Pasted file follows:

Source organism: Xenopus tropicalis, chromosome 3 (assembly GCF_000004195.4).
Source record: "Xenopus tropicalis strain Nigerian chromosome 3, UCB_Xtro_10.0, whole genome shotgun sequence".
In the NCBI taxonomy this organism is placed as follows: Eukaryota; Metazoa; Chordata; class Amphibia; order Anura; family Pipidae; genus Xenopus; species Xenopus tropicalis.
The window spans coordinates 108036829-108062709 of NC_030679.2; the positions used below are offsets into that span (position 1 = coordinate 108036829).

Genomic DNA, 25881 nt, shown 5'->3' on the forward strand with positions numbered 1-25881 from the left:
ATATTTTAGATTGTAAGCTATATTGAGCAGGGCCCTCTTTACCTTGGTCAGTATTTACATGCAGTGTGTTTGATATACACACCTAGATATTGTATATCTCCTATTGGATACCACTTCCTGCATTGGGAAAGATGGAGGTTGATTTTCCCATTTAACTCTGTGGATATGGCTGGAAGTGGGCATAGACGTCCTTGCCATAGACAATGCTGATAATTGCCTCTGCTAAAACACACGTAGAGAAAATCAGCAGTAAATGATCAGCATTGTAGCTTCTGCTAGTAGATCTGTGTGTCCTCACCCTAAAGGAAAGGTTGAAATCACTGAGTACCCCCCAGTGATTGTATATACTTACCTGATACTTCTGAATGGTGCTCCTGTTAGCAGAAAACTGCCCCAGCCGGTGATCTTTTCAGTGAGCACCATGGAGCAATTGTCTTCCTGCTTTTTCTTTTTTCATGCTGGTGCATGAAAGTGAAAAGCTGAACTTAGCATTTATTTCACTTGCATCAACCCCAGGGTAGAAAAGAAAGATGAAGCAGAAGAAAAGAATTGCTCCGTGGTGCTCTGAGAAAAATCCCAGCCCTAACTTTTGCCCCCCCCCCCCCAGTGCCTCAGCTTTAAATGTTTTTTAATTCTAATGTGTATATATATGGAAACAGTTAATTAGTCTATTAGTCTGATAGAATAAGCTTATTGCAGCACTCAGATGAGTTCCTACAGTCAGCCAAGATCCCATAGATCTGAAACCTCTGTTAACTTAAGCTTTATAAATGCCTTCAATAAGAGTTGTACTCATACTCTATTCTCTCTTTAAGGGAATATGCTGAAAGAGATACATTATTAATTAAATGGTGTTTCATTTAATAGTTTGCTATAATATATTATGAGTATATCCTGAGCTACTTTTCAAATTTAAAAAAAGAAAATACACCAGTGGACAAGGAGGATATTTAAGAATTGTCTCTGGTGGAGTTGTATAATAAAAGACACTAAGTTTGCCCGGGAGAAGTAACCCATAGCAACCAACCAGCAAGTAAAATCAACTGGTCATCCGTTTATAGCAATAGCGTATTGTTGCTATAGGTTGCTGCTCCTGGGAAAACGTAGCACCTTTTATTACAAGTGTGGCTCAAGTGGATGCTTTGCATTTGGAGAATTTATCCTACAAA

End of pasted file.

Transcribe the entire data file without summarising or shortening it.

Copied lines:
Source organism: Xenopus tropicalis, chromosome 3 (assembly GCF_000004195.4).
Source record: "Xenopus tropicalis strain Nigerian chromosome 3, UCB_Xtro_10.0, whole genome shotgun sequence".
In the NCBI taxonomy this organism is placed as follows: Eukaryota; Metazoa; Chordata; class Amphibia; order Anura; family Pipidae; genus Xenopus; species Xenopus tropicalis.
The window spans coordinates 108036829-108062709 of NC_030679.2; the positions used below are offsets into that span (position 1 = coordinate 108036829).

Genomic DNA, 25881 nt, shown 5'->3' on the forward strand with positions numbered 1-25881 from the left:
ATATTTTAGATTGTAAGCTATATTGAGCAGGGCCCTCTTTACCTTGGTCAGTATTTACATGCAGTGTGTTTGATATACACACCTAGATATTGTATATCTCCTATTGGATACCACTTCCTGCATTGGGAAAGATGGAGGTTGATTTTCCCATTTAACTCTGTGGATATGGCTGGAAGTGGGCATAGACGTCCTTGCCATAGACAATGCTGATAATTGCCTCTGCTAAAACACACGTAGAGAAAATCAGCAGTAAATGATCAGCATTGTAGCTTCTGCTAGTAGATCTGTGTGTCCTCACCCTAAAGGAAAGGTTGAAATCACTGAGTACCCCCCAGTGATTGTATATACTTACCTGATACTTCTGAATGGTGCTCCTGTTAGCAGAAAACTGCCCCAGCCGGTGATCTTTTCAGTGAGCACCATGGAGCAATTGTCTTCCTGCTTTTTCTTTTTTCATGCTGGTGCATGAAAGTGAAAAGCTGAACTTAGCATTTATTTCACTTGCATCAACCCCAGGGTAGAAAAGAAAGATGAAGCAGAAGAAAAGAATTGCTCCGTGGTGCTCTGAGAAAAATCCCAGCCCTAACTTTTGCCCCCCCCCCCCCAGTGCCTCAGCTTTAAATGTTTTTTAATTCTAATGTGTATATATATGGAAACAGTTAATTAGTCTATTAGTCTGATAGAATAAGCTTATTGCAGCACTCAGATGAGTTCCTACAGTCAGCCAAGATCCCATAGATCTGAAACCTCTGTTAACTTAAGCTTTATAAATGCCTTCAATAAGAGTTGTACTCATACTCTATTCTCTCTTTAAGGGAATATGCTGAAAGAGATACATTATTAATTAAATGGTGTTTCATTTAATAGTTTGCTATAATATATTATGAGTATATCCTGAGCTACTTTTCAAATTTAAAAAAAGAAAATACACCAGTGGACAAGGAGGATATTTAAGAATTGTCTCTGGTGGAGTTGTATAATAAAAGACACTAAGTTTGCCCGGGAGAAGTAACCCATAGCAACCAACCAGCAAGTAAAATCAACTGGTCATCCGTTTATAGCAATAGCGTATTGTTGCTATAGGTTGCTGCTCCTGGGAAAACGTAGCACCTTTTATTACAAGTGTGGCTCAAGTGGATGCTTTGCATTTGGAGAATTTATCCTACAAA